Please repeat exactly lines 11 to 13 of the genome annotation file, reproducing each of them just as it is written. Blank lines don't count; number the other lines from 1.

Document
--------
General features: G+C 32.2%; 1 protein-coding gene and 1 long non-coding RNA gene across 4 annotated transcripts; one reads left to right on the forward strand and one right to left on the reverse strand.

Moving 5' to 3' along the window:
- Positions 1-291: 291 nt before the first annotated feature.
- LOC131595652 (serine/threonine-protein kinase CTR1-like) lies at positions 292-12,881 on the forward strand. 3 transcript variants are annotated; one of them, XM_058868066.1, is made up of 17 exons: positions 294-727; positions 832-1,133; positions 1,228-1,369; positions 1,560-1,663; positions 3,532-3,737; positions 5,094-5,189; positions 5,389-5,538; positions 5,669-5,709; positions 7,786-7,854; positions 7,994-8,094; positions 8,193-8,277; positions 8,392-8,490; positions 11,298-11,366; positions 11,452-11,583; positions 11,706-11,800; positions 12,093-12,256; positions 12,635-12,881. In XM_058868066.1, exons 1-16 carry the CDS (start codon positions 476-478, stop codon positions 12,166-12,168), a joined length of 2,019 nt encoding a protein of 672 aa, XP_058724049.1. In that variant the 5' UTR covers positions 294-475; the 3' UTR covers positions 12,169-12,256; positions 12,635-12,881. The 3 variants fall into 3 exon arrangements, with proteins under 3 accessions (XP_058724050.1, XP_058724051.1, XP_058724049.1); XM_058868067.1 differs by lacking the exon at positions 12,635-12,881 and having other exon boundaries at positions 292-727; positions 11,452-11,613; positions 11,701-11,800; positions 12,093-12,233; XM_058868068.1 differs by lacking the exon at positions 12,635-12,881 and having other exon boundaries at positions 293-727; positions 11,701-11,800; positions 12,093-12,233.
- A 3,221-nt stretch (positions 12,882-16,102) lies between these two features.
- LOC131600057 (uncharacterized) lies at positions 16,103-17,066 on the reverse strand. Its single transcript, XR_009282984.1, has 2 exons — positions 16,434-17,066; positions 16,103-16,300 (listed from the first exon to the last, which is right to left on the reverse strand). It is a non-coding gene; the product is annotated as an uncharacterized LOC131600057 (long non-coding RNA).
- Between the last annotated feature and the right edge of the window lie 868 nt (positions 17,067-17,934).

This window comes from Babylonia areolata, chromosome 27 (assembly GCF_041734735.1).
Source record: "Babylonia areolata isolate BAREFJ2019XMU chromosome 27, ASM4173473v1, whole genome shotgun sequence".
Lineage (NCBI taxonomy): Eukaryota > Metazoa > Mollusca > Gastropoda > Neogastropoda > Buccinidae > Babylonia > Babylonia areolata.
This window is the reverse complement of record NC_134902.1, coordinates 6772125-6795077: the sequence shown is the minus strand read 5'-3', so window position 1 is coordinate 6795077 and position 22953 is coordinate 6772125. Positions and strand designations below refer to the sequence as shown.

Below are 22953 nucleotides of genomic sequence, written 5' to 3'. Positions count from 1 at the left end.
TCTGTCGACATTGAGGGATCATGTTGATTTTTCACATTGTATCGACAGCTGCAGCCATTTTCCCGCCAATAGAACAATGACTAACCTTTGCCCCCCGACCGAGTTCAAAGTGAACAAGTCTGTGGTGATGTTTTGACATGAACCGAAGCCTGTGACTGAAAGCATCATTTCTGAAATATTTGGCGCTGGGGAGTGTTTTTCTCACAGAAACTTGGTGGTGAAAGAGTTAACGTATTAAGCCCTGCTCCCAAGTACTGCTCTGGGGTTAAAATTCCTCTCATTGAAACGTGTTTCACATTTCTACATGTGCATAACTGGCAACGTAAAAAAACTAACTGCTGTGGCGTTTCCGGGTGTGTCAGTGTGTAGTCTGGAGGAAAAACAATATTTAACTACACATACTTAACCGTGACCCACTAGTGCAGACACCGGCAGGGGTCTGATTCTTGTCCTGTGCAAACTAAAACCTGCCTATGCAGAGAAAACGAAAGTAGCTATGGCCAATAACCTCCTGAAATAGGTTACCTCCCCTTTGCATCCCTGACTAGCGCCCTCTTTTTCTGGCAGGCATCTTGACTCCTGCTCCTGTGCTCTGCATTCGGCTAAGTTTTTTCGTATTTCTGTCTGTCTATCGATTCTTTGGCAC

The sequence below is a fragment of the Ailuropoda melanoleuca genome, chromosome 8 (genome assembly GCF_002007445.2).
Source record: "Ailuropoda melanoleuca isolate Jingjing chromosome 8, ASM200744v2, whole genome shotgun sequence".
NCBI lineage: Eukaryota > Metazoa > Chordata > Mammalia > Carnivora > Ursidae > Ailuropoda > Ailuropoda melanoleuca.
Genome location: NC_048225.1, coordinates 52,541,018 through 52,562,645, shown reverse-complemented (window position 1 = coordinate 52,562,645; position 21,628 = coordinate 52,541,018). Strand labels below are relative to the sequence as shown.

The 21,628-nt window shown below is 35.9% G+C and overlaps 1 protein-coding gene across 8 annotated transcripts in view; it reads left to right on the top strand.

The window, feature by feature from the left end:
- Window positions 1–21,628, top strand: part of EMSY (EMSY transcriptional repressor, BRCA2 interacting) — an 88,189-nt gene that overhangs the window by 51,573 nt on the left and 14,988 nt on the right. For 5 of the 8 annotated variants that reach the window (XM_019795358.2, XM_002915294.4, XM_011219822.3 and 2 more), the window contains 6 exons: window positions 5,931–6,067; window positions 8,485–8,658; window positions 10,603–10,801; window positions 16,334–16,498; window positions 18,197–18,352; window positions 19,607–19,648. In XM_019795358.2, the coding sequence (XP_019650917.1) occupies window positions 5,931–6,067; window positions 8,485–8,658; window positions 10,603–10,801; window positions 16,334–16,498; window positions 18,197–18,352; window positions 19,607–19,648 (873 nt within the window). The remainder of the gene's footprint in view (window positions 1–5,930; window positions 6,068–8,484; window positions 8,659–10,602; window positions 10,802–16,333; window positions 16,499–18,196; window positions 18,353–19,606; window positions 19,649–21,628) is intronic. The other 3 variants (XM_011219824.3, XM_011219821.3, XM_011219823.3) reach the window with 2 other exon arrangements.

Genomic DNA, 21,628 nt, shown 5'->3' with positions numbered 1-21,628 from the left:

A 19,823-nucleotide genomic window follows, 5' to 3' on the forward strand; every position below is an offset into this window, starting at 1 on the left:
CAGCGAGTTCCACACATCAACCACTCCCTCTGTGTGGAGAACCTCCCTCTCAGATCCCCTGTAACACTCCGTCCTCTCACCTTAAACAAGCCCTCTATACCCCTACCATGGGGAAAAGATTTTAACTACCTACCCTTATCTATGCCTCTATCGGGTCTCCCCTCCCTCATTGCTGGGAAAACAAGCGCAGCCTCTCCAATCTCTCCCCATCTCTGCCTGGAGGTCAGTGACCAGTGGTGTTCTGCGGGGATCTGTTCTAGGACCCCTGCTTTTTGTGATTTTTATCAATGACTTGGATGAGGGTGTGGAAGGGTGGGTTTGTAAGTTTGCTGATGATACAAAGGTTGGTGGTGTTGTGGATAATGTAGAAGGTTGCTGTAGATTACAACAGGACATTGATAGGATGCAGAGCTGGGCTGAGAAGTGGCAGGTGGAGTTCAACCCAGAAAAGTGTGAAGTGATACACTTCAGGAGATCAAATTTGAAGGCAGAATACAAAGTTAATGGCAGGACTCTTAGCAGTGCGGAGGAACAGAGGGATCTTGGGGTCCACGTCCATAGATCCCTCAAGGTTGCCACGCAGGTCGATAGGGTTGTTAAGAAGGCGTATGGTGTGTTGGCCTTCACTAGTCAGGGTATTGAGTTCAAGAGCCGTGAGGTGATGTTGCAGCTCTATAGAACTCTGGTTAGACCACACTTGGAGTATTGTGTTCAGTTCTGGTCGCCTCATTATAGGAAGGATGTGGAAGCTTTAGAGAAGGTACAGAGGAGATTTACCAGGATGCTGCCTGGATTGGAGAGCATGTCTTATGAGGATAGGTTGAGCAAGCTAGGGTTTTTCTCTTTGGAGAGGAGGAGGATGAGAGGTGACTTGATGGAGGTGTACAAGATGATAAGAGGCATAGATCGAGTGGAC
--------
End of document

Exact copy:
This window is the reverse complement of record NC_134902.1, coordinates 6772125-6795077: the sequence shown is the minus strand read 5'-3', so window position 1 is coordinate 6795077 and position 22953 is coordinate 6772125. Positions and strand designations below refer to the sequence as shown.

Below are 22953 nucleotides of genomic sequence, written 5' to 3'. Positions count from 1 at the left end.
TCTGTCGACATTGAGGGATCATGTTGATTTTTCACATTGTATCGACAGCTGCAGCCATTTTCCCGCCAATAGAACAATGACTAACCTTTGCCCCCCGACCGAGTTCAAAGTGAACAAGTCTGTGGTGATGTTTTGACATGAACCGAAGCCTGTGACTGAAAGCATCATTTCTGAAATATTTGGCGCTGGGGAGTGTTTTTCTCACAGAAACTTGGTGGTGAAAGAGTTAACGTATTAAGCCCTGCTCCCAAGTACTGCTCTGGGGTTAAAATTCCTCTCATTGAAACGTGTTTCACATTTCTACATGTGCATAACTGGCAACGTAAAAAAACTAACTGCTGTGGCGTTTCCGGGTGTGTCAGTGTGTAGTCTGGAGGAAAAACAATATTTAACTACACATACTTAACCGTGACCCACTAGTGCAGACACCGGCAGGGGTCTGATTCTTGTCCTGTGCAAACTAAAACCTGCCTATGCAGAGAAAACGAAAGTAGCTATGGCCAATAACCTCCTGAAATAGGTTACCTCCCCTTTGCATCCCTGACTAGCGCCCTCTTTTTCTGGCAGGCATCTTGACTCCTGCTCCTGTGCTCTGCATTCGGCTAAGTTTTTTCGTATTTCTGTCTGTCTATCGATTCTTTGGCAC